Kyrgyzstan Boeing 747 Cargo Plane Crash
January 17, 2017 | Aviation Accidents
Photo: Reuters/Vladimir Pirogov
Investigators should not jump to conclusions
Early reports indicate that 37 people died in the crash of a cargo plane in Kyrgyzstan, citing health ministry officials. ACT Airlines, the operator of the flight that comes under the MyCargoAirlines brand, said that probes are required to establish the cause of the crash. (Source)
Flight TK6491, aircraft Boeing 747-400 (412F[SCD]), registered as TC-MCL, crashed near the end of Runway (RWY) 26 in Dacha-SU, a residential area approximately a mile and a quarter west of Manas International Airport (International Air Transport Association (IATA) identifier FRU; International Civil Aviation Organi[z]ation (ICAO) identifier UCFM); field elevation 2,090 feet.According to ACT Airlines representatives, “[t]he cause of the accident is unknown at this time and further details will be provided as they become available,”.However, upon preliminary findings, the cause of the crash has been ascribed to pilot error, according to Deputy Prime Minister Muhammetkaly Abulgaziyev, who cited evidence of 11 airplanes having landed safely despite the same weather conditions in the past day; He added the plane had attempted to land twice and damaged the landing strip illumination at one stage; “This crew has flow [to Manas airport] 3-4 times. They know the landing strip at Manas airport. The visibility was 400 meters. That is why the flight controller at Kyrgyzaeronavigatsiya gave them clearance to land. The conditions were suitable for landing. So the provisional explanation is that the crash was due to crew error,” Abulgaziyev was quoted as saying by local media.http://www.ibtimes.com/kyrgyzstan-cargo-plane-crash-turkish-airplane-crash-kills-dozens-near-bishkek-2475853To date, it appears that one flight data recorder has been recovered. All types of flight data and performance monitoring recorders and the cockpit voice recorder will most likely be recovered by the investigators.Here, The Deputy Prime Minister’s statements should not be taken to conclude that pilot error was a causal factor, much less the sole causal factor in that tragic crash, nor should his statements be taken to steer the subsequent investigation. Here, root causation could be attributed to several factors, including but not limited to air traffic control error, autoland design or product defect, aircraft design or product defect, maintenance, supervisory error, instrument approach design error, crew resource management error, birdstrike, pilot error, fatigue (this crash occurred over six hours into a long haul flight from Hong Kong to Kyrgyzstan with final destination Istanbul, Turkey).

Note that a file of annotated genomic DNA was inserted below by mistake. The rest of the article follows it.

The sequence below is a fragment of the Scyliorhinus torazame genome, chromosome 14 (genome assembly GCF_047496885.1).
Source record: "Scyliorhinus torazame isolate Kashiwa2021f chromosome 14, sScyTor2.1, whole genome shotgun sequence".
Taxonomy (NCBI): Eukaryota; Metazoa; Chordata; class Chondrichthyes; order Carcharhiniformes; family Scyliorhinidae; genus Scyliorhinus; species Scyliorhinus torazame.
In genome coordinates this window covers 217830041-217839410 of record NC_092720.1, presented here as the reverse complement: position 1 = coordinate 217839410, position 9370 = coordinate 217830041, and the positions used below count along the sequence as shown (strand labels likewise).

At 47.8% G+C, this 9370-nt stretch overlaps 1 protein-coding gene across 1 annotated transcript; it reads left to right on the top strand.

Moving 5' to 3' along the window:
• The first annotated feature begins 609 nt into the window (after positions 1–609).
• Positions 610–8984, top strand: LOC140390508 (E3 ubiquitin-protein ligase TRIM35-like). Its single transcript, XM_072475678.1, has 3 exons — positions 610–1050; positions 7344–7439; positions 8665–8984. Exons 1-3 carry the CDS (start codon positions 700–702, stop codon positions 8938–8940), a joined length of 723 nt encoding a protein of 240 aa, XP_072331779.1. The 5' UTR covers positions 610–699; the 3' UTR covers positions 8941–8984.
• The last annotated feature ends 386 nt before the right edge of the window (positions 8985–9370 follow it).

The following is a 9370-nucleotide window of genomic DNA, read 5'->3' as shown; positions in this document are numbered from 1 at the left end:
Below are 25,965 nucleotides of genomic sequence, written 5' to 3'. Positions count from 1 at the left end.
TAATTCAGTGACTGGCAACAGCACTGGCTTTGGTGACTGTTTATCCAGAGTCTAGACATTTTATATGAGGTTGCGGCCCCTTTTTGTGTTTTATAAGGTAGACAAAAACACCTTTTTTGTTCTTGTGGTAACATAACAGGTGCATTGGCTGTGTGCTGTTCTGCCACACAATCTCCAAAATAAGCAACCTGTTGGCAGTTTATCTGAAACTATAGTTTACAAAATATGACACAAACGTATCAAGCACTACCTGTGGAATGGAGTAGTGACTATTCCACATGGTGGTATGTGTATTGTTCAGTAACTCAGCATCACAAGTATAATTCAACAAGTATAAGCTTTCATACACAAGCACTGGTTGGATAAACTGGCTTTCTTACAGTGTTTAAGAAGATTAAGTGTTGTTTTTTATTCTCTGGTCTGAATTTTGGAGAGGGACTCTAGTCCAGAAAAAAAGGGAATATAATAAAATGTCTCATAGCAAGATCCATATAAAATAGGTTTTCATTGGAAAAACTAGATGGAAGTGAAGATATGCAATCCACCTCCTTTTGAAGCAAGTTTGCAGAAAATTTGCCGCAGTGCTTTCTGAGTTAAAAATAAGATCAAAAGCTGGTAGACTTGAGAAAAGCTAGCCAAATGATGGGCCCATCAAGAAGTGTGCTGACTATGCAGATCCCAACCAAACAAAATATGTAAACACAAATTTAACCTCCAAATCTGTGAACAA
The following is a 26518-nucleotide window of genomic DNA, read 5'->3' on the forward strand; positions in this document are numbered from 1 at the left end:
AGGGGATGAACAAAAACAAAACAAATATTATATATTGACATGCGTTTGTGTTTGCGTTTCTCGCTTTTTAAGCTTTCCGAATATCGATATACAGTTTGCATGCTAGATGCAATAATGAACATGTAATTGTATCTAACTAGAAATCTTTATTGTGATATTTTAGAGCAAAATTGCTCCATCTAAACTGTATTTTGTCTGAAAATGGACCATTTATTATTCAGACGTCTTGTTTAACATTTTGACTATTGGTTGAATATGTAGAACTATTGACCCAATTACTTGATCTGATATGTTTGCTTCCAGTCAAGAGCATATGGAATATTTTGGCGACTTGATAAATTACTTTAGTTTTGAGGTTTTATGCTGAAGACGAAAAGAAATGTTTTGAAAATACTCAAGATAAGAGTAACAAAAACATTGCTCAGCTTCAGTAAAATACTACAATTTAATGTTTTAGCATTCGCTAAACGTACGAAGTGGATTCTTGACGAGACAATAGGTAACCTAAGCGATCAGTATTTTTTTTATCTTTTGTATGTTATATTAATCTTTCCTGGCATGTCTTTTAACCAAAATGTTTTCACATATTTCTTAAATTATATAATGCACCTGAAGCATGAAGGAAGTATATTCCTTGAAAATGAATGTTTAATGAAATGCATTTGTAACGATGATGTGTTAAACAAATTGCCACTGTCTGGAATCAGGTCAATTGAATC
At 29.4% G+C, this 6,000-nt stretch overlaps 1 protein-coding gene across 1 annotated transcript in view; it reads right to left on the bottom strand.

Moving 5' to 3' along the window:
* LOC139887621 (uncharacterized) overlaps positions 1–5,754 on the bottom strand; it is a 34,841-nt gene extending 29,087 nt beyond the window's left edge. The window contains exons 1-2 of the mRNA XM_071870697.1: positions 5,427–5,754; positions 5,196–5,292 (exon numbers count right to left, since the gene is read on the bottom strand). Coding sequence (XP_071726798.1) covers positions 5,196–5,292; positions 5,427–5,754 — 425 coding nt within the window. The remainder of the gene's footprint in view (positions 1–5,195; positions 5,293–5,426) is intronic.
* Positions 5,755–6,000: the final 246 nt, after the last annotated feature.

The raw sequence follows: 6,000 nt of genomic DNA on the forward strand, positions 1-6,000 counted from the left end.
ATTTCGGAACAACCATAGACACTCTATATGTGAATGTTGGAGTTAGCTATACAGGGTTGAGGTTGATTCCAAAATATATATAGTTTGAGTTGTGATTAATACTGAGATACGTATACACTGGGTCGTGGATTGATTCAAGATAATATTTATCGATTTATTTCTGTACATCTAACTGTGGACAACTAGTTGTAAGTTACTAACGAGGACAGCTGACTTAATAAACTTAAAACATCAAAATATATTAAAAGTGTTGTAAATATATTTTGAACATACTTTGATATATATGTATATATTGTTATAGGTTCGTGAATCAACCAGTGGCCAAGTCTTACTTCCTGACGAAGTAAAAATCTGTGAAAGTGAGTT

The Deputy Prime Minister’s statement does lead to several macro-level deductions about this flight.
- Flight TK6491 crew were attempting to land on RWY 26.
- Length x Width: 13465 ft x 180 ft; Surface Type: concrete; TDZ-Elev: 2055 ftLighting: Edge, ALS, Centerline, TDZ
- The visibility was approximately 400 meters, presumably the runway visible range (RVR) was 400m
- Flight TK6491 was on a precision instrument approach to RWY 26
- ICAO (ILS) CATEGORIES —